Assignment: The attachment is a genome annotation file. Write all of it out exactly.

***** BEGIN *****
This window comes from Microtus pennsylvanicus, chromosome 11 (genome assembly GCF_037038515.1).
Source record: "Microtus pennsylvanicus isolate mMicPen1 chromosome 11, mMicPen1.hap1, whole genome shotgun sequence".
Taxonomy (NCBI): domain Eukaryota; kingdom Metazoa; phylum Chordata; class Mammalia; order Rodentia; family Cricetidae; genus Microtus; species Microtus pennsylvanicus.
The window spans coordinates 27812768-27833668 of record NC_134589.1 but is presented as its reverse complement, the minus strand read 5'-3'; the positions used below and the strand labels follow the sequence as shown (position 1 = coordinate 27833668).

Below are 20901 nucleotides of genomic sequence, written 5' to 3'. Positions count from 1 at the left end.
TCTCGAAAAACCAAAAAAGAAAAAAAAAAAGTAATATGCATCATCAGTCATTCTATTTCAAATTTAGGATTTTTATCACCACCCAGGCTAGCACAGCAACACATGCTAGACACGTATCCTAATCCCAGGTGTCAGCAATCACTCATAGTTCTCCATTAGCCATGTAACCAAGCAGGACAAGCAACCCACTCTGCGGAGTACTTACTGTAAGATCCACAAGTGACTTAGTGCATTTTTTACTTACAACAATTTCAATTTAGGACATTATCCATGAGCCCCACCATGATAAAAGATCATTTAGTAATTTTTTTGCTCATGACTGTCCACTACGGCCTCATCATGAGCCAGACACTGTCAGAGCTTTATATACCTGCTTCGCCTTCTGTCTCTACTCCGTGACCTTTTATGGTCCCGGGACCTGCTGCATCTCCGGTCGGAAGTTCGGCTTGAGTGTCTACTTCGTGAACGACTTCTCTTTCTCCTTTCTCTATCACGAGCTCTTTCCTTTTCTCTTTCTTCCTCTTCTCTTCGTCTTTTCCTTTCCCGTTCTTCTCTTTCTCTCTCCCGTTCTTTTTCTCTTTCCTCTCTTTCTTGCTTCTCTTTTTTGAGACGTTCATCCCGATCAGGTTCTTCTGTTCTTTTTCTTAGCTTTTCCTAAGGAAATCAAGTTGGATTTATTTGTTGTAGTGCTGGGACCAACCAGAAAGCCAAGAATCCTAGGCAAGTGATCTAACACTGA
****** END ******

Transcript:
This window comes from Microtus pennsylvanicus, chromosome 11 (genome assembly GCF_037038515.1).
Source record: "Microtus pennsylvanicus isolate mMicPen1 chromosome 11, mMicPen1.hap1, whole genome shotgun sequence".
Taxonomy (NCBI): domain Eukaryota; kingdom Metazoa; phylum Chordata; class Mammalia; order Rodentia; family Cricetidae; genus Microtus; species Microtus pennsylvanicus.
The window spans coordinates 27812768-27833668 of record NC_134589.1 but is presented as its reverse complement, the minus strand read 5'-3'; the positions used below and the strand labels follow the sequence as shown (position 1 = coordinate 27833668).

Below are 20901 nucleotides of genomic sequence, written 5' to 3'. Positions count from 1 at the left end.
TCTCGAAAAACCAAAAAAGAAAAAAAAAAAGTAATATGCATCATCAGTCATTCTATTTCAAATTTAGGATTTTTATCACCACCCAGGCTAGCACAGCAACACATGCTAGACACGTATCCTAATCCCAGGTGTCAGCAATCACTCATAGTTCTCCATTAGCCATGTAACCAAGCAGGACAAGCAACCCACTCTGCGGAGTACTTACTGTAAGATCCACAAGTGACTTAGTGCATTTTTTACTTACAACAATTTCAATTTAGGACATTATCCATGAGCCCCACCATGATAAAAGATCATTTAGTAATTTTTTTGCTCATGACTGTCCACTACGGCCTCATCATGAGCCAGACACTGTCAGAGCTTTATATACCTGCTTCGCCTTCTGTCTCTACTCCGTGACCTTTTATGGTCCCGGGACCTGCTGCATCTCCGGTCGGAAGTTCGGCTTGAGTGTCTACTTCGTGAACGACTTCTCTTTCTCCTTTCTCTATCACGAGCTCTTTCCTTTTCTCTTTCTTCCTCTTCTCTTCGTCTTTTCCTTTCCCGTTCTTCTCTTTCTCTCTCCCGTTCTTTTTCTCTTTCCTCTCTTTCTTGCTTCTCTTTTTTGAGACGTTCATCCCGATCAGGTTCTTCTGTTCTTTTTCTTAGCTTTTCCTAAGGAAATCAAGTTGGATTTATTTGTTGTAGTGCTGGGACCAACCAGAAAGCCAAGAATCCTAGGCAAGTGATCTAACACTGA